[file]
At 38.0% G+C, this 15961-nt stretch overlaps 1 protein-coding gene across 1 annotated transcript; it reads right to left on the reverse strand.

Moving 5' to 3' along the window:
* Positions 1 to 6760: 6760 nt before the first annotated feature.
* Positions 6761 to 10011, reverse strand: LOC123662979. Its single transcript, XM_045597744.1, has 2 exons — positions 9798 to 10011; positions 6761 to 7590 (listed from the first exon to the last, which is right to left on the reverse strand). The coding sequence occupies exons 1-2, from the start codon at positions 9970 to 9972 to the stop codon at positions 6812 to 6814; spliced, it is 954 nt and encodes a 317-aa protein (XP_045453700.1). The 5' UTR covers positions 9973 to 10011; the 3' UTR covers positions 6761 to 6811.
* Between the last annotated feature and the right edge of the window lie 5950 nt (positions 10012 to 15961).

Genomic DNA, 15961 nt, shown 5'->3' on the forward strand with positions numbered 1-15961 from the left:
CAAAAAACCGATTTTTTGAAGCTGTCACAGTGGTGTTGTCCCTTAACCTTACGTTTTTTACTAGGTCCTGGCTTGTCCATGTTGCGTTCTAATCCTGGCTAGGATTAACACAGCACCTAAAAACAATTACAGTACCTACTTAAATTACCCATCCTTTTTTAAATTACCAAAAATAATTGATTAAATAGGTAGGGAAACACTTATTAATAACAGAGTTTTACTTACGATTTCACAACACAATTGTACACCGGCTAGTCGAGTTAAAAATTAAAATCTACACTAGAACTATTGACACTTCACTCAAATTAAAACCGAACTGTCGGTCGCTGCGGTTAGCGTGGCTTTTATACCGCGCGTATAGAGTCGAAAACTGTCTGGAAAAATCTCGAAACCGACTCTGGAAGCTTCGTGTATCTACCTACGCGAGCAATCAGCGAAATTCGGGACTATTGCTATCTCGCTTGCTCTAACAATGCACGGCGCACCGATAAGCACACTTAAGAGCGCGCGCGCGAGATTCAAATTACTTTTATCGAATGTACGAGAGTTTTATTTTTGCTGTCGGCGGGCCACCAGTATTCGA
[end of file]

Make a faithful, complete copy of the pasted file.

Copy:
At 38.0% G+C, this 15961-nt stretch overlaps 1 protein-coding gene across 1 annotated transcript; it reads right to left on the reverse strand.

Moving 5' to 3' along the window:
* Positions 1 to 6760: 6760 nt before the first annotated feature.
* Positions 6761 to 10011, reverse strand: LOC123662979. Its single transcript, XM_045597744.1, has 2 exons — positions 9798 to 10011; positions 6761 to 7590 (listed from the first exon to the last, which is right to left on the reverse strand). The coding sequence occupies exons 1-2, from the start codon at positions 9970 to 9972 to the stop codon at positions 6812 to 6814; spliced, it is 954 nt and encodes a 317-aa protein (XP_045453700.1). The 5' UTR covers positions 9973 to 10011; the 3' UTR covers positions 6761 to 6811.
* Between the last annotated feature and the right edge of the window lie 5950 nt (positions 10012 to 15961).

Genomic DNA, 15961 nt, shown 5'->3' on the forward strand with positions numbered 1-15961 from the left:
CAAAAAACCGATTTTTTGAAGCTGTCACAGTGGTGTTGTCCCTTAACCTTACGTTTTTTACTAGGTCCTGGCTTGTCCATGTTGCGTTCTAATCCTGGCTAGGATTAACACAGCACCTAAAAACAATTACAGTACCTACTTAAATTACCCATCCTTTTTTAAATTACCAAAAATAATTGATTAAATAGGTAGGGAAACACTTATTAATAACAGAGTTTTACTTACGATTTCACAACACAATTGTACACCGGCTAGTCGAGTTAAAAATTAAAATCTACACTAGAACTATTGACACTTCACTCAAATTAAAACCGAACTGTCGGTCGCTGCGGTTAGCGTGGCTTTTATACCGCGCGTATAGAGTCGAAAACTGTCTGGAAAAATCTCGAAACCGACTCTGGAAGCTTCGTGTATCTACCTACGCGAGCAATCAGCGAAATTCGGGACTATTGCTATCTCGCTTGCTCTAACAATGCACGGCGCACCGATAAGCACACTTAAGAGCGCGCGCGCGAGATTCAAATTACTTTTATCGAATGTACGAGAGTTTTATTTTTGCTGTCGGCGGGCCACCAGTATTCGA